Elmira Free Academy - Torch / Sagoyawatha Yearbook (Elmira, NY)

 - Class of 1941

Page 1 of 122

 

Elmira Free Academy - Torch / Sagoyawatha Yearbook (Elmira, NY) online yearbook collection, 1941 Edition, Cover
Cover



Page 6, 1941 Edition, Elmira Free Academy - Torch / Sagoyawatha Yearbook (Elmira, NY) online yearbook collectionPage 7, 1941 Edition, Elmira Free Academy - Torch / Sagoyawatha Yearbook (Elmira, NY) online yearbook collection
Pages 6 - 7

Page 10, 1941 Edition, Elmira Free Academy - Torch / Sagoyawatha Yearbook (Elmira, NY) online yearbook collectionPage 11, 1941 Edition, Elmira Free Academy - Torch / Sagoyawatha Yearbook (Elmira, NY) online yearbook collection
Pages 10 - 11

Page 14, 1941 Edition, Elmira Free Academy - Torch / Sagoyawatha Yearbook (Elmira, NY) online yearbook collectionPage 15, 1941 Edition, Elmira Free Academy - Torch / Sagoyawatha Yearbook (Elmira, NY) online yearbook collection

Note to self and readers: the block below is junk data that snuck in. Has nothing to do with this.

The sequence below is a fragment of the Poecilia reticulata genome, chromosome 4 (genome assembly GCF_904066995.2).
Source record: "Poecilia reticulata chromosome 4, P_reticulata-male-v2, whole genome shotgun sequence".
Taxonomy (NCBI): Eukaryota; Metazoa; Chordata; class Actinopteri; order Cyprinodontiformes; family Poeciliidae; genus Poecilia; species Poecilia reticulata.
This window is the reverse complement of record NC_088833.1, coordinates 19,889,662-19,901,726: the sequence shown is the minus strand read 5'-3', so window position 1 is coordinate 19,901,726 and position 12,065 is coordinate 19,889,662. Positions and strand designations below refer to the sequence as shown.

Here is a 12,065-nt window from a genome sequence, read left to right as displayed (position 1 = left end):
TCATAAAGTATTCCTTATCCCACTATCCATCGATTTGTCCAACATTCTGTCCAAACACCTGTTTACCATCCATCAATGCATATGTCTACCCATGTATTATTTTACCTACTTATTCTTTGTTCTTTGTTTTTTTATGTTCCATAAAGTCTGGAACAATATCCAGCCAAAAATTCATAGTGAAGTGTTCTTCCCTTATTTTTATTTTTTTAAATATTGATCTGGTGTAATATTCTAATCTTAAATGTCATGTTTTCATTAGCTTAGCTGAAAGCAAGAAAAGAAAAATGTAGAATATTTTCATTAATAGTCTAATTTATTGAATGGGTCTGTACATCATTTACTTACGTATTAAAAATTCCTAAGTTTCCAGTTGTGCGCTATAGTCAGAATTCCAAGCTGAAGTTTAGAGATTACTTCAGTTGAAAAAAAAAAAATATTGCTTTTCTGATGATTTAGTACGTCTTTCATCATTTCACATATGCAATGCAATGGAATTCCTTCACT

Pages 14 - 15

Page 8, 1941 Edition, Elmira Free Academy - Torch / Sagoyawatha Yearbook (Elmira, NY) online yearbook collectionPage 9, 1941 Edition, Elmira Free Academy - Torch / Sagoyawatha Yearbook (Elmira, NY) online yearbook collection
Pages 8 - 9
Page 12, 1941 Edition, Elmira Free Academy - Torch / Sagoyawatha Yearbook (Elmira, NY) online yearbook collectionPage 13, 1941 Edition, Elmira Free Academy - Torch / Sagoyawatha Yearbook (Elmira, NY) online yearbook collection
Pages 12 - 13
Page 16, 1941 Edition, Elmira Free Academy - Torch / Sagoyawatha Yearbook (Elmira, NY) online yearbook collectionPage 17, 1941 Edition, Elmira Free Academy - Torch / Sagoyawatha Yearbook (Elmira, NY) online yearbook collection
Pages 16 - 17

Text from Pages 1 - 122 of the 1941 volume: